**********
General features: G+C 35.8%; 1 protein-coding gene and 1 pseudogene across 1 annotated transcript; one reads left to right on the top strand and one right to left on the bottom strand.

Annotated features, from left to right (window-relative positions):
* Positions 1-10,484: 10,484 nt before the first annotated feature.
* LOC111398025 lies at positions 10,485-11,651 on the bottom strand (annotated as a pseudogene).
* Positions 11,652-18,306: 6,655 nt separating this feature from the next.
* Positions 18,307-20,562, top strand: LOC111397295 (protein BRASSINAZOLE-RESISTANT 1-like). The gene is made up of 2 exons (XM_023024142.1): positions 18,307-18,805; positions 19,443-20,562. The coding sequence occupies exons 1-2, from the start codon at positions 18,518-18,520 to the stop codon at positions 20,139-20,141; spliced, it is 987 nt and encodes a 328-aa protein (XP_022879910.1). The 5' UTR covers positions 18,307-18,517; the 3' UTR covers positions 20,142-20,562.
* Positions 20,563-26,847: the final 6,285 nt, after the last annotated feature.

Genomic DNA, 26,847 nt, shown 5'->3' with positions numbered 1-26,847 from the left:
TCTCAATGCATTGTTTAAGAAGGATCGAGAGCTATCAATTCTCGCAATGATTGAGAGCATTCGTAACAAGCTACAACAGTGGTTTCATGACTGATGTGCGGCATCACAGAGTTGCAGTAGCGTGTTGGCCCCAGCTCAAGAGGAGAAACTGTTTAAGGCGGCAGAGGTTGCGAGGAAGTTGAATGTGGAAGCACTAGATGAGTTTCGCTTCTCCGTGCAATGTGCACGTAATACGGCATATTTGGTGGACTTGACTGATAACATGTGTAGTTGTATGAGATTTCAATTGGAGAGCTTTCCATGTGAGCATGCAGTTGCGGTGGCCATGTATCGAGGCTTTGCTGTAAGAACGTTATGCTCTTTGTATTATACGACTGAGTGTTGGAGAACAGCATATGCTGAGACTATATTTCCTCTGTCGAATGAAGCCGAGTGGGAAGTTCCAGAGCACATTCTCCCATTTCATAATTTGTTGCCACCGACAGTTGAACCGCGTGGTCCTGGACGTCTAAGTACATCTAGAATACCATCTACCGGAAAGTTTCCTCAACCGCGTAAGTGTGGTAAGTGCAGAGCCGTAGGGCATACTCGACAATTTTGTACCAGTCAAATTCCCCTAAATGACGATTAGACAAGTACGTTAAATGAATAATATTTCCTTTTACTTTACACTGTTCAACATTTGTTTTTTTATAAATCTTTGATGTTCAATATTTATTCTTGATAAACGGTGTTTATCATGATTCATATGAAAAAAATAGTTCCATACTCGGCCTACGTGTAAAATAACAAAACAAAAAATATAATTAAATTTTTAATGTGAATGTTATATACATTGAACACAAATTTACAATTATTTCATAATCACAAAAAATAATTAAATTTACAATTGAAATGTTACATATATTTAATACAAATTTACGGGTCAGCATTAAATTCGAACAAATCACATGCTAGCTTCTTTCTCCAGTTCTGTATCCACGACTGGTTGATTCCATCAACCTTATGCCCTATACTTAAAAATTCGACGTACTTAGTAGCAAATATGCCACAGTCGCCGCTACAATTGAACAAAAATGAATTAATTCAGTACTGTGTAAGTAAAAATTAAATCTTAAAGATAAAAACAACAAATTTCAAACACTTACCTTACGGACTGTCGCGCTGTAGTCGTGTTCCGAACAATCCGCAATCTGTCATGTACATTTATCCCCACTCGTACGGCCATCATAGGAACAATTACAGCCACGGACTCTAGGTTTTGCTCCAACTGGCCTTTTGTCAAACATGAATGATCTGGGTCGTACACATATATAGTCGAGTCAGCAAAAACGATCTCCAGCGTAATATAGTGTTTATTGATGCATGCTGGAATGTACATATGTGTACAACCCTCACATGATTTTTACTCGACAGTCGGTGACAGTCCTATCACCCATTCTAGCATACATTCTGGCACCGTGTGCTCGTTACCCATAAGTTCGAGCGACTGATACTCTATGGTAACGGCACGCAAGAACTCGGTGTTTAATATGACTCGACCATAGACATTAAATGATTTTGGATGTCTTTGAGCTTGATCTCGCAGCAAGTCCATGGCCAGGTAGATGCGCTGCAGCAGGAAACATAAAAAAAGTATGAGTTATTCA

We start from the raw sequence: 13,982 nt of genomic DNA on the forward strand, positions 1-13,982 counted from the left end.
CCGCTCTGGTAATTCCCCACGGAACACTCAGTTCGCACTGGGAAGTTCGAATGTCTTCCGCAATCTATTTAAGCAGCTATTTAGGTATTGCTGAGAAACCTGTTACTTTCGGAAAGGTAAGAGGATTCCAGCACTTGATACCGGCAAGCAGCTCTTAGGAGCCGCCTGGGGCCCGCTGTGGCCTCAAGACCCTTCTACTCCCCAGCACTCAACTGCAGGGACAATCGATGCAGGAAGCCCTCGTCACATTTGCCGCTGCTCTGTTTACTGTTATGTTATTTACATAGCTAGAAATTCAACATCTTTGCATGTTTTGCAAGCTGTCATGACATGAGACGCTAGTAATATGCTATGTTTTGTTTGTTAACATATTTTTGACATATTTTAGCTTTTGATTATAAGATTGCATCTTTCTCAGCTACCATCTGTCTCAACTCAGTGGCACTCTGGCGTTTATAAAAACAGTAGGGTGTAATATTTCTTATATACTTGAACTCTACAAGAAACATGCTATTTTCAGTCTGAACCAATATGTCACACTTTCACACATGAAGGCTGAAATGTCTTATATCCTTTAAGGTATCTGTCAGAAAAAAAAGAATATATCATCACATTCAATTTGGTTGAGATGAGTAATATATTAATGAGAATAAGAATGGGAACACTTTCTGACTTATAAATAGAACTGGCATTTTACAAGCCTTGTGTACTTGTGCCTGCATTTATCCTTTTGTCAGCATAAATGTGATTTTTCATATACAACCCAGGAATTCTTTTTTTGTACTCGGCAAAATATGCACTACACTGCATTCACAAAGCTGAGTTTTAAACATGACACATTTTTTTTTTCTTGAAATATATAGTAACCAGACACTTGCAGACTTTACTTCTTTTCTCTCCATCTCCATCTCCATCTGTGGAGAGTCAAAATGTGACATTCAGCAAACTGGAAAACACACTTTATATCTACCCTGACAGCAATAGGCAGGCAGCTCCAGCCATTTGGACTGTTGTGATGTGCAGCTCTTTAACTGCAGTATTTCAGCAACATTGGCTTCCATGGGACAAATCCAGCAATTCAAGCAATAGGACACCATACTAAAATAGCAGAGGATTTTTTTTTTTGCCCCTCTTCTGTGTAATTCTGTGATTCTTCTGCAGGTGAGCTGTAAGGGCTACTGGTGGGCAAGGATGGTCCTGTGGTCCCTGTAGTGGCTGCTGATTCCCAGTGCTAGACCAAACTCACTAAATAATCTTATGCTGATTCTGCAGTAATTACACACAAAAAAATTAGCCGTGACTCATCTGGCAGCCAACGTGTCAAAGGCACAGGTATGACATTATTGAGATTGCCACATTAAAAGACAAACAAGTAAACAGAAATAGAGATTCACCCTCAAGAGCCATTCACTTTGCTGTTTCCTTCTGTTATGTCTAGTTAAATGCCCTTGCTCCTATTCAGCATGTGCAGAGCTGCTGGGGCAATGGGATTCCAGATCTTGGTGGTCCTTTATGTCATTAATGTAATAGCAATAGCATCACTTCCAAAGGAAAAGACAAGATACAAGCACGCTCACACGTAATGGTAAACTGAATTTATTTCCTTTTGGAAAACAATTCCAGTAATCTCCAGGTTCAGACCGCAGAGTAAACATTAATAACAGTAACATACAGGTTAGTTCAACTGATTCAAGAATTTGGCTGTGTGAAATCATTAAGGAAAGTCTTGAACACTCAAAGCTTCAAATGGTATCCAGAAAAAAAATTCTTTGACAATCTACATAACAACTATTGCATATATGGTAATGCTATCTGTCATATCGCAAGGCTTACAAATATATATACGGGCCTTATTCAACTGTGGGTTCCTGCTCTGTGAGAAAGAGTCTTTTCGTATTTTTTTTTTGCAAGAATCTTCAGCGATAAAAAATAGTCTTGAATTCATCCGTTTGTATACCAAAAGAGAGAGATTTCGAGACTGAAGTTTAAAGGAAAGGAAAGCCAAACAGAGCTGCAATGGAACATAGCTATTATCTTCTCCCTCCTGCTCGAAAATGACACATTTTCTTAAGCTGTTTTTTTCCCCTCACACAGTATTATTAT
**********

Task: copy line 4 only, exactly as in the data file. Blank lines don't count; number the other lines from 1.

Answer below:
* LOC111398025 lies at positions 10,485-11,651 on the bottom strand (annotated as a pseudogene).